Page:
I was calling Las Vegas the fire sale race. It was the final race for the old cars, and every team wanted to race every car they had. Thirty four were entered, more cars than Indianapolis 500 entries most years. Indycars hadn’t raced there in a while. Several drivers questioned the track’s safety.
The race was the season finale. As usual, the championship would be decided. That alone should have been enough. But Randy Bernard, who had done many great things, decided this wasn’t enough. He declared a $1 million prize for Dan Wheldon, winner of the 500, if he won the race starting from last place. I never liked the idea.
First, it diminished the championship battle. Second, it was a NASCAR type gimmick. I was very disappointed that Indycar thought it necessary. Third, instead of the usual twenty or so cars, there were going to be thirty-four racing on a one and a half mile track.
Everyone expected a big pileup. Only 15 laps in, it happened. An airborne car went into the fence. It looked really bad. I couldn’t tell who it was at first, but I knew that driver was seriously injured. The broadcast team said it was Wheldon.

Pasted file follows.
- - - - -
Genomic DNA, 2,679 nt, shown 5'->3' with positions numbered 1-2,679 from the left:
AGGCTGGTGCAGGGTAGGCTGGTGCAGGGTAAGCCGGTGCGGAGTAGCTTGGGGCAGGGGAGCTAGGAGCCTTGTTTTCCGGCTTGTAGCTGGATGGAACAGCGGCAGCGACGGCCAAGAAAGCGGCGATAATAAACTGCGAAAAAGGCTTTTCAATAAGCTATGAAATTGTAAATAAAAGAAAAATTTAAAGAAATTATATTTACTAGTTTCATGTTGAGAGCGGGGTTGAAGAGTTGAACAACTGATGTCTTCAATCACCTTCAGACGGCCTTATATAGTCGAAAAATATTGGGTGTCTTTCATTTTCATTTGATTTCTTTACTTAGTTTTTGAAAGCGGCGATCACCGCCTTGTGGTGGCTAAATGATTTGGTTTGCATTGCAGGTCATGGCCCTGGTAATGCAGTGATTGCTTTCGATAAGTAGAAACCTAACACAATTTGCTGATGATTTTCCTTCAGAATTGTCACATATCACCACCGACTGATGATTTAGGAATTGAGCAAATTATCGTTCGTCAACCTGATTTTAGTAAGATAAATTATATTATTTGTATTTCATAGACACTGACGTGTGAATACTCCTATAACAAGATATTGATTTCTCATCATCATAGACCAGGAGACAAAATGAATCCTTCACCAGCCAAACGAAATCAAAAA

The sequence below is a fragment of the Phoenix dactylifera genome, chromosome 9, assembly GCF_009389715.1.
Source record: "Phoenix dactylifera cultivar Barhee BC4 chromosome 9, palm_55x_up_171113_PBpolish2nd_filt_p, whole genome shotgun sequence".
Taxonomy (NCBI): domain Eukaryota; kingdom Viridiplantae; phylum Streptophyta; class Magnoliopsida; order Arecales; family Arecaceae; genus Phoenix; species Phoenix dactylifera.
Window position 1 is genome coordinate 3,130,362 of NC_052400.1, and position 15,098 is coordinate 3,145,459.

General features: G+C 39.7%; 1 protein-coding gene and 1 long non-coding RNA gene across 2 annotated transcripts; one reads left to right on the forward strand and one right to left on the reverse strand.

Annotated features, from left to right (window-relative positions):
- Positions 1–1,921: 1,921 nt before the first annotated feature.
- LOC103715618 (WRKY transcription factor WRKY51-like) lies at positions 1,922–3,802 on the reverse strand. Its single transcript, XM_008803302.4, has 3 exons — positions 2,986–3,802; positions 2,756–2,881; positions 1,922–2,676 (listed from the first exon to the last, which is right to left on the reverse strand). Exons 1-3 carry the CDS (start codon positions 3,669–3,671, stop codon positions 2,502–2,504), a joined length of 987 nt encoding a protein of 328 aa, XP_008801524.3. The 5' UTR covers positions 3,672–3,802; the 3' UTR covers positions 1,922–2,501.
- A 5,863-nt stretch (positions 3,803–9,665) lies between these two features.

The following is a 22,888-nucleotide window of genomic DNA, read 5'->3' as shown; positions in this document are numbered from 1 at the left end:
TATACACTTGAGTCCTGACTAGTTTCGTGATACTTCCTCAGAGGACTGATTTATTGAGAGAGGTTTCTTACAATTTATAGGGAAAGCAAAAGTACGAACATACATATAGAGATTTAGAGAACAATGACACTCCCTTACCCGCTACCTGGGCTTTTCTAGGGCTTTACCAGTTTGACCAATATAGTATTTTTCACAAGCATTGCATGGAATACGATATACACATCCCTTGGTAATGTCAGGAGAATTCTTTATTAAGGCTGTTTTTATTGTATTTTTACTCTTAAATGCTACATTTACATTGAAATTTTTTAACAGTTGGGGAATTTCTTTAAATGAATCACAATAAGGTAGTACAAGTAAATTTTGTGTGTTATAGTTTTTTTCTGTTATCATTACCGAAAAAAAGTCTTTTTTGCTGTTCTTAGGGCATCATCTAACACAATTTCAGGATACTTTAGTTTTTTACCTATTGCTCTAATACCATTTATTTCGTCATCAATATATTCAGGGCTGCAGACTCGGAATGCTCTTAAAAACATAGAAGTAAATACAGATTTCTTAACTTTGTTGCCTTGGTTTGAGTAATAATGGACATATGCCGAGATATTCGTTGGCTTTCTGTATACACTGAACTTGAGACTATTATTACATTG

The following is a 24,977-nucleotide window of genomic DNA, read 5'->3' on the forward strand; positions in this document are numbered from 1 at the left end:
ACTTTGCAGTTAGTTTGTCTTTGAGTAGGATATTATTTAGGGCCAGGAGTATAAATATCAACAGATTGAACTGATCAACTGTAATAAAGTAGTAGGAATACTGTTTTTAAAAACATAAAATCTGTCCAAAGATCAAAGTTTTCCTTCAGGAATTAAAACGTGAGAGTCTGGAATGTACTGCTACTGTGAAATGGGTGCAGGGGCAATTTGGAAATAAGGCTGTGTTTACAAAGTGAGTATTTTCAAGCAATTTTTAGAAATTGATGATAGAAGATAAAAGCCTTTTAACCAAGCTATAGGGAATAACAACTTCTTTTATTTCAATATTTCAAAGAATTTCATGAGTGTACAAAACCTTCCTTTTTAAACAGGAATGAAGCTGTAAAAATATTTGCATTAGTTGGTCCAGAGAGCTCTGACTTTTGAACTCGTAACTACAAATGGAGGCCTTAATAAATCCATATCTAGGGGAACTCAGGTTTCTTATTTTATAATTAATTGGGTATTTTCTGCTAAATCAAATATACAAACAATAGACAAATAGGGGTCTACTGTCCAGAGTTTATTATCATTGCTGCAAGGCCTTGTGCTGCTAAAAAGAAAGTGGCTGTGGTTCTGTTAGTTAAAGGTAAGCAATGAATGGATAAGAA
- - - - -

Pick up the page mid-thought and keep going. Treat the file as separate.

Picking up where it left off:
The times I’ve been at a track when a driver is killed, awareness is instant. There is an eerie silence that descends over the venue. Things move in slow motion. Oddly, sitting in my living room watching on television, I had that same sensation. I had been tweeting about the race with my friends. That activity halted for several minutes.
Inside sources began hinting on Twitter what I had feared. Nothing was official, but I knew that the source was reliable. We could do nothing but wait. The image of the helicopter ascending was all the confirmation I needed. It looked just the end of the movie Senna, which I had just seen a few weeks before.
That Sunday also marked the beginning of a severe decline in my wife’s condition. She had been home from rehab two weeks. Things were looking better, but in the following week, her energy slowly drained and by the following Friday, she was back in the hospital. Friends came to be with her the next Sunday so I could go to Dan’s memorial downtown.She knew it was important to me. Knowing what was coming, it was hard to sit through. She died Wednesday of that week.
I never met Dan Wheldon. I have no photos of him. I never got his autograph. But I always admired his skill, his passion, and his joy for life. Vicki had many of the same qualities as Dan.
At the five year mark, which at times feels like five minutes and other times like fifty years, I strive to live up to their standards, to embrace the joys of life, and let the little stuff go. Ten days from now I will go to a quiet place and at 11:22 say a quiet prayer of thanks, and have the strength to get through another year.